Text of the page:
Nicaragua inked a deal on Friday switching diplomatic allegiance from Taiwan to China in a political coup for Beijing as it seeks to isolate the democratic island it has vowed to one day seize.
The announcement leaves Taiwan with just 14 diplomatic allies but comes as Taipei strengthens ties with multiple unofficial Western friends including the United States.
China has spent decades encouraging Taiwan’s dwindling diplomatic allies to switch sides, including three others in Latin America in recent years — Panama, El Salvador and the Dominican Republic.
On Thursday, the administration of Daniel Ortega announced that Nicaragua was following suit.
“The People’s Republic of China is the only legitimate government representing all of China, and Taiwan is an inalienable part of Chinese territory,” Foreign Minister Denis Moncada said.
Ortega’s son Laureano Facundo Ortega Murillo led a delegation of Nicaraguan officials who signed a joint communique on Friday in the Chinese city of Tianjin establishing ties.
“This is a correct choice that conforms to broader trends and people’s aspirations. China highly commends this,” Beijing’s foreign ministry said.
Taiwan expressed “heartfelt pain and regret” but it also vowed to continue building alliances elsewhere.
President Tsai Ing-wen dismissed Nicaragua’s rebuff.
“The more international support we have, there will be more pressure from the authoritarian camp,” she told reporters.
In response to Nicaragua’s move the US called on “all countries that value democratic institutions” to “expand engagement with Taiwan”.
China’s Communist Party leaders claim Taiwan as part of their territory and have vowed to one day take the island, by force if needed.
Relations between the two sides have plunged under Chinese President Xi Jinping.
Beijing started ramping up diplomatic, military and economic pressure after the 2016 election of Tsai Ing-wen who regards Taiwan as an already sovereign nation and not part of “one China”.
But Beijing’s sabre-rattling has reached new heights in the past 18 months with Chinese fighter jets and bombers now routinely flying into Taiwan’s air defence identification zone.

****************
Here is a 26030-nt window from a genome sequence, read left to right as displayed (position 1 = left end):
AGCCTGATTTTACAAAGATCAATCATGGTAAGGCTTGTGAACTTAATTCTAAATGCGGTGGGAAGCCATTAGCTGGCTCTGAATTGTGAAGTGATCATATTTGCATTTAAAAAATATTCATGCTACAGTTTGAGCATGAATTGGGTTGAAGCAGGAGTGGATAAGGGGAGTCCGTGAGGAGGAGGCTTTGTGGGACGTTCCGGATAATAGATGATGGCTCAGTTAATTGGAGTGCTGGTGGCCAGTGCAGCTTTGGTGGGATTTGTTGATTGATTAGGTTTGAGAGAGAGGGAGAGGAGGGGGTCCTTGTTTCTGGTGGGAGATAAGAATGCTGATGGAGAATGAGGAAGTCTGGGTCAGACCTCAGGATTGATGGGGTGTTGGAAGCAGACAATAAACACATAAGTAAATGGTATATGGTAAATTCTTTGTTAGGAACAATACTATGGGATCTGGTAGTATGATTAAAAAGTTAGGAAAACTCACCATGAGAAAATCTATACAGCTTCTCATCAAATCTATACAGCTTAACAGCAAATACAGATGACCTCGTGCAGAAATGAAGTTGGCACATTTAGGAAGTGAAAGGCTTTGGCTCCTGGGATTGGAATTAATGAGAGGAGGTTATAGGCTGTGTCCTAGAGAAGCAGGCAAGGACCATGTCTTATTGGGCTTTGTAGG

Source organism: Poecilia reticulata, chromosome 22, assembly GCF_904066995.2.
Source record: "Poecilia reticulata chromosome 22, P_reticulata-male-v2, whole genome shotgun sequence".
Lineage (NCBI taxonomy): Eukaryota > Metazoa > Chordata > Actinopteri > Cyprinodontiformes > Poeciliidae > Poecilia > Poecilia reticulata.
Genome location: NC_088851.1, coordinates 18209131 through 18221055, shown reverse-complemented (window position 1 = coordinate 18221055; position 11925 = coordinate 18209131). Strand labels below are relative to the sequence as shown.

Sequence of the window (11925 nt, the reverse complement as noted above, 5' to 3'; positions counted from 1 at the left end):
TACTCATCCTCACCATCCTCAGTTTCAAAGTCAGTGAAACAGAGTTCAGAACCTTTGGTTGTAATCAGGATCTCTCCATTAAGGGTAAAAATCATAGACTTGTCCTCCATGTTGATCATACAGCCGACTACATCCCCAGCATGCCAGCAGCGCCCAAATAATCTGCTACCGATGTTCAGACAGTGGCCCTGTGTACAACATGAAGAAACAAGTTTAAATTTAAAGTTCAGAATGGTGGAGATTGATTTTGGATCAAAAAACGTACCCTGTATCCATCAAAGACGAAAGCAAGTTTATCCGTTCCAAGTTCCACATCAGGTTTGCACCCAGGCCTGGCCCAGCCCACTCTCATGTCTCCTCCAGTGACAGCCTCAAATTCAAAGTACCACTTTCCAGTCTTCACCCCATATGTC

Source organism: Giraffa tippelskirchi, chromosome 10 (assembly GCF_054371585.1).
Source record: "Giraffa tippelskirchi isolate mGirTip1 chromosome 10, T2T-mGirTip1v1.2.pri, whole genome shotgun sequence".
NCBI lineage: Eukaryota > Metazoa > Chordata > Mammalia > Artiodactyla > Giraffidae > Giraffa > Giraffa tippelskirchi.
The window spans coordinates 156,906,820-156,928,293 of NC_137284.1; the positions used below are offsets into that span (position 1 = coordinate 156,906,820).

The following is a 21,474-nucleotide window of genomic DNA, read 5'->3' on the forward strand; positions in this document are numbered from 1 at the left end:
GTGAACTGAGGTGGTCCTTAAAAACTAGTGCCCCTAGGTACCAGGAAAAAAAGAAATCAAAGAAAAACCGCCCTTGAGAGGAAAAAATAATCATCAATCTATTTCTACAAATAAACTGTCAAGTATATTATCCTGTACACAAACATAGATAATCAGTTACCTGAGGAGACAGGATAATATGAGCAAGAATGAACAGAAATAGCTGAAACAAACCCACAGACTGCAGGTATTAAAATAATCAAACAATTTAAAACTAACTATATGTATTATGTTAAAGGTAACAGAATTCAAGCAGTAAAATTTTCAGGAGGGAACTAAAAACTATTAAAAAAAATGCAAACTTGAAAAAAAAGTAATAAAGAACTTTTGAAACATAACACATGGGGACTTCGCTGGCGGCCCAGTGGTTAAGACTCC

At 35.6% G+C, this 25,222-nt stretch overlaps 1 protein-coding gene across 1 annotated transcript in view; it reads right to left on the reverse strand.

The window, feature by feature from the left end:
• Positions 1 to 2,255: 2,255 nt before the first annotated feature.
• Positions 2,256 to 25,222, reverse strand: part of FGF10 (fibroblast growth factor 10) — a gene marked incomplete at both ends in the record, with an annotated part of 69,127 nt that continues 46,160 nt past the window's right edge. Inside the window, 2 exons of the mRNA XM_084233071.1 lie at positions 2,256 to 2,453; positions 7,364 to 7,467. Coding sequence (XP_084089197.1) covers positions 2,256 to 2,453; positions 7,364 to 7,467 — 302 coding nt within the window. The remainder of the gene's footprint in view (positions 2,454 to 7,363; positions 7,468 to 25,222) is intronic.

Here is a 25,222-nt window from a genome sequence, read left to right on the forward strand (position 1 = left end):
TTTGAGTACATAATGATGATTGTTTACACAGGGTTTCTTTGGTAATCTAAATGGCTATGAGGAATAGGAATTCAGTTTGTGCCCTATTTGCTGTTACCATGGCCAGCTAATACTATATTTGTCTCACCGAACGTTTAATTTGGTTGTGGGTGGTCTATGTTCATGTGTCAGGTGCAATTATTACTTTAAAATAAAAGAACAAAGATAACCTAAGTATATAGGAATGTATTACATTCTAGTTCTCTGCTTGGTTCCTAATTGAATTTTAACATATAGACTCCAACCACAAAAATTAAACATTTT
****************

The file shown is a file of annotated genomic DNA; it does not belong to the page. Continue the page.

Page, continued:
A firebrand Marxist in his youth, Ortega ruled Nicaragua from 1979 to 1990. He previously changed recognition to China in 1985 but a successor switched it back five years later.
Returning to power in 2007, Ortega has won re-election four times, becoming increasingly dictatorial and quashing presidential term limits.
He had previously expressed hopes to establish ties with both China and Taiwan, a concept that Beijing would not condone.
Sociologist and economist Oscar Rene Vargas said the switch could be motivated by an uptick in US pressure and sanctions on Ortega after his victory in a November vote that President Joe Biden described as a “pantomime election”.
Fearing isolation, Ortega was seeking “Chinese political support,” Vargas told AFP.
Taiwan’s remaining allies in Central America are Belize, Guatemala and Honduras. It has ties with a handful of other countries including Haiti and Paraguay.
Honduras looks like it could be the next ally to fall after leftist Xiomara Castro won election earlier this month.
Castro, who will take office in late January, has previously said she plans to make the switch to China.
Outside of Latin America and the Caribbean, Taiwan’s remaining diplomatic allies are limited to four small Pacific island nations, Eswatini in Africa and the Vatican.
However multiple powerful Western allies continue to maintain de facto diplomatic relations with Taipei and those relationships have strengthened in recent years as China’s threats of invasion have become more pronounced.
In recent months, there has been a flurry of diplomatic activity in Taipei with multiple delegations from the United States and several European nations visiting.
Taiwan’s digital minister and its envoy to Washington are currently attending Biden’s “Democracy Summit” — an invitation that infuriated Beijing.
Smaller European nations have also reached out.
Last month, China downgraded diplomatic ties with Lithuania after Vilnius agreed to let Taiwan open a trade mission. A Slovakian delegation visited this week.
Jessica Drun, an expert at the Atlantic Council, said Taiwan will likely be unruffled by the loss of another diplomatic ally.
“I personally believe that Taiwan’s unofficial relationships are more critical than its official ones,” she told AFP.
Timothy S. Rich, a scholar at Western Kentucky University who studies Taiwan’s diplomatic relations, said people should not “overstate the importance” of Nicaragua’s switch.
“Taiwan has effectively blurred the distinction between official and unofficial relations with many countries, including most democracies, in that Taiwan gets most of the benefits of diplomatic relations in practice,” he told AFP.